Negotiations with Iran surrounding its nuclear programme have reached a “decisive moment”, the US and European countries have warned. The warning comes amid speculation that Tehran is deliberately foot-dragging while its efforts to become a nuclear power gain speed.
- “We are indeed at a decisive moment,” the US secretary of state, Anthony Blinken, said late last week. While he said some progress had been made, he added: “But we are not where we need to be. And if we don’t get there very soon, we will have to take a different course.”
- Britain, France and Germany sounded similar warnings. The french foreign minister, Jean-Yves Le Drian, suggested: “It’s been almost two months since the negotiations resumed in Vienna … Negotiations cannot continue at such a slow pace while in parallel the Iranian nuclear programme is advancing so quickly. We will very quickly find ourselves in an untenable situation.”
- In December, European negotiators said the talks were “rapidly reaching the end of the road”.
- After the Trump administration quit the 2015 Joint Comprehensive Plan of Action nearly four years ago, Iran increased both its stockpiles of uranium and their purity. Repeatedly breaching the 3.67% purity limit set by the accords, Tehran is enriching to 60% – just short of 90% weapons-grade uranium. It also installed advanced centrifuges, including at the Fordow nuclear facility, where enrichment was banned, and halted cooperation with the International Atomic Energy Agency, which monitors Iran’s adherence to the agreement.
- While the 2015 agreement ensured a “breakout time” – the period required by Tehran to produce enough fissile material to fuel a nuclear weapon – of more than one year, that has now been reduced to around three weeks, according to the independent Arms Control Association. However, the “weaponisation stage” – steps such as assembling the bomb on a ballistic missile and miniaturising the warhead – will take an additional 1-2 years, it is estimated.
- The talks in Vienna – at which Iran’s hardline government refuses to negotiate directly with the United States – remain stalled by a number of sticking points, including the fate of Tehran’s nuclear materials and technical knowledge, the lifting of sanctions imposed under Donald Trump’s “maximum pressure” campaign, and guarantees that future US administrations will not again leave the agreement. There are also disputes surrounding US citizens held by Iran.
- According to media reports, there are divisions within the US State Department over how to respond to Iran’s apparent intransigence.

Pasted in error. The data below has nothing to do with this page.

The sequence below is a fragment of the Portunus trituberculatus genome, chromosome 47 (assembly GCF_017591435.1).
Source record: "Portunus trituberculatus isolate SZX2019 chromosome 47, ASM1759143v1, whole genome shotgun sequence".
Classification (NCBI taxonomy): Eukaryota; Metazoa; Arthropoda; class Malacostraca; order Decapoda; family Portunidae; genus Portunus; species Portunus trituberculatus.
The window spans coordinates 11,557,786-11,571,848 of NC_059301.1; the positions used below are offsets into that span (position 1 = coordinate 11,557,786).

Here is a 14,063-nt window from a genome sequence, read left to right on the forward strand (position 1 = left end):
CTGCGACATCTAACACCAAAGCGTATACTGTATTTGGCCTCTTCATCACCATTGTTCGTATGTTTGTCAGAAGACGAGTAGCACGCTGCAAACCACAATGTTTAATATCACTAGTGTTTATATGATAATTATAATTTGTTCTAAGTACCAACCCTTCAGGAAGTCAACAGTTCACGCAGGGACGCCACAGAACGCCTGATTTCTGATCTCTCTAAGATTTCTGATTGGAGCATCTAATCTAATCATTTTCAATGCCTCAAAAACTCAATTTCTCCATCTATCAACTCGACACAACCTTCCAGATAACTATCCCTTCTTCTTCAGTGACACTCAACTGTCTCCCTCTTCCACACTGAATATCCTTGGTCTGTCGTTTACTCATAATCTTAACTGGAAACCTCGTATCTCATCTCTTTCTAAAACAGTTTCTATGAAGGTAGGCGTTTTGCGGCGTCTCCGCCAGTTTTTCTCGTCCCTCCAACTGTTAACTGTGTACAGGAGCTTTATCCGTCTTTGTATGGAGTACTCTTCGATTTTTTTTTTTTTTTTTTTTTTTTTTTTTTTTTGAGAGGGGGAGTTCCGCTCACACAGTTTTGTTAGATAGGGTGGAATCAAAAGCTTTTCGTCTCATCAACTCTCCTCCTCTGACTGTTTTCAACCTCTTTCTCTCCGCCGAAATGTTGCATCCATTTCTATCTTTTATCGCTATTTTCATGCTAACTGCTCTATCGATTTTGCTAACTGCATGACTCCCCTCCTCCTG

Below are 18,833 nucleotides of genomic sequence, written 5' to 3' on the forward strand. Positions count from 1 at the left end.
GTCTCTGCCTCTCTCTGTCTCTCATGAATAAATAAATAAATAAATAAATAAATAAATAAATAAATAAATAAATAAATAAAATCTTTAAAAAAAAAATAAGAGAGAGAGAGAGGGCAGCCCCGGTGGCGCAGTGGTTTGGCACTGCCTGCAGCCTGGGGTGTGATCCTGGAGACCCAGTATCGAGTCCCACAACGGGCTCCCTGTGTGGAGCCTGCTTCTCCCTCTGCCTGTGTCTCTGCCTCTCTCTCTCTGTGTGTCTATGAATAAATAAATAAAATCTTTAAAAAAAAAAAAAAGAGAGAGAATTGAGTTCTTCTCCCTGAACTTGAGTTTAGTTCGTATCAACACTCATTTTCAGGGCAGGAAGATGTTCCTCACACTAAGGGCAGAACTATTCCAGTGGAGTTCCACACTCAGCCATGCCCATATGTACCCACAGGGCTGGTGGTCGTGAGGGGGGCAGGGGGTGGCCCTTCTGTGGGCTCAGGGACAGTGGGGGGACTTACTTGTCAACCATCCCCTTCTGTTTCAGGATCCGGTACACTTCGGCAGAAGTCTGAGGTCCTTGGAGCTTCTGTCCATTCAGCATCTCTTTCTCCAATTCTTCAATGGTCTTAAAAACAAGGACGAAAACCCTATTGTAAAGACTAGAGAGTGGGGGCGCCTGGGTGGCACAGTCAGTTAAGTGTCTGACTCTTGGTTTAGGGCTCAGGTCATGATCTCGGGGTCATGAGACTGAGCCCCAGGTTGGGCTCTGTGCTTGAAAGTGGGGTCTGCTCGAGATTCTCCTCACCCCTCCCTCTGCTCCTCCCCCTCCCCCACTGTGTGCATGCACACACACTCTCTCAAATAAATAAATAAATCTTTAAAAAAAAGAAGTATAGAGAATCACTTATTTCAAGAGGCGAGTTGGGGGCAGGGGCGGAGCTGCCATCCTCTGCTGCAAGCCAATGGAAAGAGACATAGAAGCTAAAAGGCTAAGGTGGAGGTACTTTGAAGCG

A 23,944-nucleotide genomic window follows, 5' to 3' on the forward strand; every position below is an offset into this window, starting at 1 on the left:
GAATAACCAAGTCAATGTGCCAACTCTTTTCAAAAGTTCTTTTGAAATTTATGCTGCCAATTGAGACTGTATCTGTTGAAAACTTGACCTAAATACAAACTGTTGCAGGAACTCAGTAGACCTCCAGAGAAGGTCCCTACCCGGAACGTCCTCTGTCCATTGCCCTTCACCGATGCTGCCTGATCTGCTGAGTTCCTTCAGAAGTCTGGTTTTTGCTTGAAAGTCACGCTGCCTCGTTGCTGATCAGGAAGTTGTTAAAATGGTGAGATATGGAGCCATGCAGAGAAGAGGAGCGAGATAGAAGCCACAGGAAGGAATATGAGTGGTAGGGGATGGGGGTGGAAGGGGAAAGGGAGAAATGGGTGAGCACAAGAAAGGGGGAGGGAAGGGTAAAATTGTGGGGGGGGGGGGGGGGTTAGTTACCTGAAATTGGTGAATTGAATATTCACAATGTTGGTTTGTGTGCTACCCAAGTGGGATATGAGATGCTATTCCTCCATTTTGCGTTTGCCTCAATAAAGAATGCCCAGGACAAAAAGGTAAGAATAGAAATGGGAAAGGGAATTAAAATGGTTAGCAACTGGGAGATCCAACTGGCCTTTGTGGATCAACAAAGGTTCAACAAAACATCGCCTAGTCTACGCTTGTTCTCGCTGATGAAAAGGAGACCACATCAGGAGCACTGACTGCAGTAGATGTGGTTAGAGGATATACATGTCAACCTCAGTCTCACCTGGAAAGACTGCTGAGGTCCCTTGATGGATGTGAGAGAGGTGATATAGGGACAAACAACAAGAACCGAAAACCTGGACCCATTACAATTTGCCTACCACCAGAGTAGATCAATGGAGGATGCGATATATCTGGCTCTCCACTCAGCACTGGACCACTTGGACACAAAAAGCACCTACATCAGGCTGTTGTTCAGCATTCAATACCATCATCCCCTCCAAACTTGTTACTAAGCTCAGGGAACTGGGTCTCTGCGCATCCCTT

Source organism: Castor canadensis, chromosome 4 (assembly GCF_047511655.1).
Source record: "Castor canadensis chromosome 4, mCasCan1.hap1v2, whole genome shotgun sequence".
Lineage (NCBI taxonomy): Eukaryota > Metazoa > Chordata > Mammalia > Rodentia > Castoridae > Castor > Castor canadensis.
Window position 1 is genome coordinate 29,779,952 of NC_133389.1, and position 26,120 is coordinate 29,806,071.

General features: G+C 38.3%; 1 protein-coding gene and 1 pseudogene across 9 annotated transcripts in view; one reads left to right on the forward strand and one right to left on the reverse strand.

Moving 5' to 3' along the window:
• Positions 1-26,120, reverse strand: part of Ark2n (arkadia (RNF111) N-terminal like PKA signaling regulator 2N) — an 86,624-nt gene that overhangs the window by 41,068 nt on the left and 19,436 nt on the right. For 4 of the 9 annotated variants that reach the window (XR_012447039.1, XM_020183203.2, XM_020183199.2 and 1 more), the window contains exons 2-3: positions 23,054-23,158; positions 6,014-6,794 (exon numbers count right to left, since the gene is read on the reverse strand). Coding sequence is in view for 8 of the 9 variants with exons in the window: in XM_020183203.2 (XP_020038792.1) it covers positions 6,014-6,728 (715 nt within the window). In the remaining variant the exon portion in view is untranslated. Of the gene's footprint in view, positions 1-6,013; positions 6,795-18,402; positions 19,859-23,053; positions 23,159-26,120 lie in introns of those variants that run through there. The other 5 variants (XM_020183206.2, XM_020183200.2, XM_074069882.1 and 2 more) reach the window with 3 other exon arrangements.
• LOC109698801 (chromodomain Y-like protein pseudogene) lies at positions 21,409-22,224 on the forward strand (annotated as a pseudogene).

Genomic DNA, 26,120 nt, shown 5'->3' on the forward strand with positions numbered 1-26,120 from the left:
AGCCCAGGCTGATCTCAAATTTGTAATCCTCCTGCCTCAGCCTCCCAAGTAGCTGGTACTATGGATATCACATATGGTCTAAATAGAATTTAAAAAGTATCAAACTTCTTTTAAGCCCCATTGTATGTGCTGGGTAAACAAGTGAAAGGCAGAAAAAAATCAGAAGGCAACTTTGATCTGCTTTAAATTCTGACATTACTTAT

Tehran takes its time
Speculation is mounting that Iran is intentionally dragging out the negotiations in order to drive its nuclear programme forward, thus making the 2015 agreement essentially redundant. Despite Washington’s offers, it refuses, for instance, to negotiate directly with the US, forcing the Europeans, Russia and China to act as intermediaries. Instead, Tehran says the US must “change course” and return to the nuclear deal before it will enter face-to-face negotiations. Following the election of the hardliner Ebrahim Raisi as president in June 2021, Iran suspended the talks, which had only begun two months before, and didn’t return to the negotiating table until November. According to media reports, when the Iranians did resume the negotiations, they rowed back on a number of compromises previously hammered out with the government of Raisi’s more moderate predecessor, Hassan Rouhani. Tehran also chose that very moment to announce its intention to begin using advanced centrifuges at Fordow. Moreover, attempts this month by Russia to broker some form of “interim deal” – undertaken with the knowledge of the US, despite the Biden administration’s scepticism about them – have faltered in the face of resistance from Iran, reports this week suggested. Such a deal would see Tehran accepting some restrictions on its nuclear programme in return for limited sanctions relief.
The negotiations remain bogged down by a number of key sticking points:
- Iran is angling to have all sanctions lifted, while the US is insisting that only those related to the nuclear deal should go, while others – for instance, those connected to Tehran’s domestic human rights record or support for terrorism – will remain in place. Additionally, the two sides disagree about how the lifting of sanctions should be verified: Iran reportedly wants a longer process, with benchmarks, before it stops enriching uranium, while the US says Tehran can verify sanctions have been lifted in a shorter time frame of 48 hours. One potential option, it has been suggested, would be for the US Office of Foreign Asset Control to issue guidance on how to do business with Iran and to publish the repealing of relevant executive orders.